Wednesday, February 15, 2012

Introduction to Lost Wax Casting by Randall Zadar

The "Lost Wax" method of casting is a refinement of a very old and ancient process dating back some two thousand years. Our ancient ancestors discovered that molten metal from a volcano, when cooled, assumed the exact shape of the clay or stone it flowed upon. This discovery led many of our early ancestors to produce simple molds in sand, stone or clay. They would pour in molten metal and produce ornaments or tools.

Later, jewelers such as the great Karl Faberge used Lost Wax Casting to produce some of the most beautiful and complex jewelry ever made. In the early 1900's, dentists began to use the process to restore the exact shape of a damaged tooth. In the 1930's, the manufacturing jewelers in this country discovered that they could use the same process to produce jewelry. Today, the process has been refined and is widely used by industry to produce complex parts.

The artist has also benefited from the process. Who can forget the magnificent bronze sculptures by Frederick Remington or Auguste Rodin? Sculptors all around the world soon realized the potential of this casting process to produce art.

As a sculptor of miniature art, I find the Lost Wax Casting process a perfect medium for my artistic expression. The process allows for very intricately cast designs. I then hand-paint each one in oil paints. The average size of my work is under an inch in height.

The following is a description of the steps I take to produce my figurines. The master for every figurine is first painstakingly sculpted out of wax. I use the process of building up the wax and then sculpting out the design. I use a combination of soft and hard wax to sculpt the master; the soft wax is good for building up and allows the figurines to have a bit of flexibility when carved. The hard wax is rigid and holds the extreme detail required.

The tools I use are basic. A specially sharpened X-Acto Knife, a spade shaped blade and some pins. I also use files for shaping the wax and a Q-Tip for smoothing the wax. For melting and building up, I use an electronically controlled heating tool.

After the wax master in completed, I cast it in sterling silver. The process basically consists of mounting the wax in a metal flask. A plaster type material call "Investment" is mixed with water, vacuumed to remove air, then poured into the flask. After the investment hardens, the flask is placed in an oven and slowly heated to 1,350 degrees. The wax melts out and becomes "lost". This leaves a cavity in the investment in the exact shape of the wax pattern. Molten sterling metal is forced into the mold cavity using centrifugal force or poured in using a vacuum assist. After cooling down, the metal is broken from the mold by quenching it in water. The new casting is now ready for finishing operations.

The new sterling master is cleaned, inspected, and prepared for use in the production mold. The production mold is used to produce additional wax patterns for casting. This mold is made from strips of un-cured rubber. These strips of rubber are packed around the sterling master and placed inside a metal frame. The mold is placed inside a vulcanizer, which uses heat and pressure to cure the rubber.

After the mold is vulcanized, it can be cut open. Using surgical blades, the mold is cut open with a choppy cutting motion. This cutting motion allows the mold to lock back together when injecting a wax pattern. Release cuts are made to allow the removal of the delicate wax patterns. Also, vent cuts are made which allow the air to escape as the wax enters the mold.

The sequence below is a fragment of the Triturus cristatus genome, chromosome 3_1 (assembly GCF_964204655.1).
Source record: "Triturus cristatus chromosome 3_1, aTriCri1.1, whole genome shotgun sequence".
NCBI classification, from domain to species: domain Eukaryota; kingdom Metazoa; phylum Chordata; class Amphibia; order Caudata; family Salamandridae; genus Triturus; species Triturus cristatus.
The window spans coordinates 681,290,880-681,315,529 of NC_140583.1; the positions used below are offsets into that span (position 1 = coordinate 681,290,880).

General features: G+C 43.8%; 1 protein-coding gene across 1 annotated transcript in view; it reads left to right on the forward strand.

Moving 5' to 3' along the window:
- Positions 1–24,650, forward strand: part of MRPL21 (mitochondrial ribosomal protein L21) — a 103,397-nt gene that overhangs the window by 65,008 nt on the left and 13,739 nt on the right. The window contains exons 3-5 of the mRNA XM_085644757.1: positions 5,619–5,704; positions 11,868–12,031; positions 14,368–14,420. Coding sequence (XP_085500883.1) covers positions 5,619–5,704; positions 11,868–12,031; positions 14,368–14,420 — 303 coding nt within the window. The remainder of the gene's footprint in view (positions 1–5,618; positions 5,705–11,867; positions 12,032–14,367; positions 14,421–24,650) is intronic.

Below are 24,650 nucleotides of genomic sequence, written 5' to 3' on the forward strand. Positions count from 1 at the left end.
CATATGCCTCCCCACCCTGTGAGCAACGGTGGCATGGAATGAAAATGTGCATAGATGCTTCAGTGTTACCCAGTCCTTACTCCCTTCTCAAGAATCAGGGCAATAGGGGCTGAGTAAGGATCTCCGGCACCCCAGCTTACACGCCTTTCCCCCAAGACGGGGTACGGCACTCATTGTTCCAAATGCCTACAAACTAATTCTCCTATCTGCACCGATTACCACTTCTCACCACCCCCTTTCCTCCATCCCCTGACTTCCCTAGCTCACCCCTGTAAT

Once the rubber mold is made, wax injection begins. A wax injector, which melts the wax and injects it under air pressure, is used. The molten wax flows into the mold and then cools for several minutes. When cooled, the mold can be carefully opened to remove the new wax pattern. Not every pattern is useable. Generally, seven or eight out of ten are good.

The wax patterns are now mounted inside a flask and the casting process is repeated as mentioned above. Instead of using sterling silver, bronze metal is used in all the production pieces. The bronze is strong and durable.

The newly cast bronze figurines are now cleaned and prepared for paint. The sprues are cut off each figurine. A sprue is the passageway for the wax to melt out and the metal to flow in. They also anchor the wax pattern inside the flask. Using hand files and rotary tools, any mold lines are removed. Each cleaned figurine is mounted onto a painting stick and given a white base coat using an airbrush. Oil paints are mixed for each color needed and the painting process begins. Once all the painting steps are completed, the figurine is allowed to dry and then varnished.

From the beginning to the end, each figurine must pass through a series of complex steps. The Lost Wax Process is the only way for me to produce the precision detail required for this unique art form.

Discovered from primal forces in nature, this ancient process in theory has not changed. It has been developed to an exact science with sophisticated tools and equipment, but the basic concept is the same and will never change. This leaves us with an ingenious way of transforming delicate wax into permanent metal. The beauty of this process is the ability to cast unlimited designs. The only limitation is our imagination.

Randall Zadar/Sculptor. To learn more about Zadar Miniatures, please visit:

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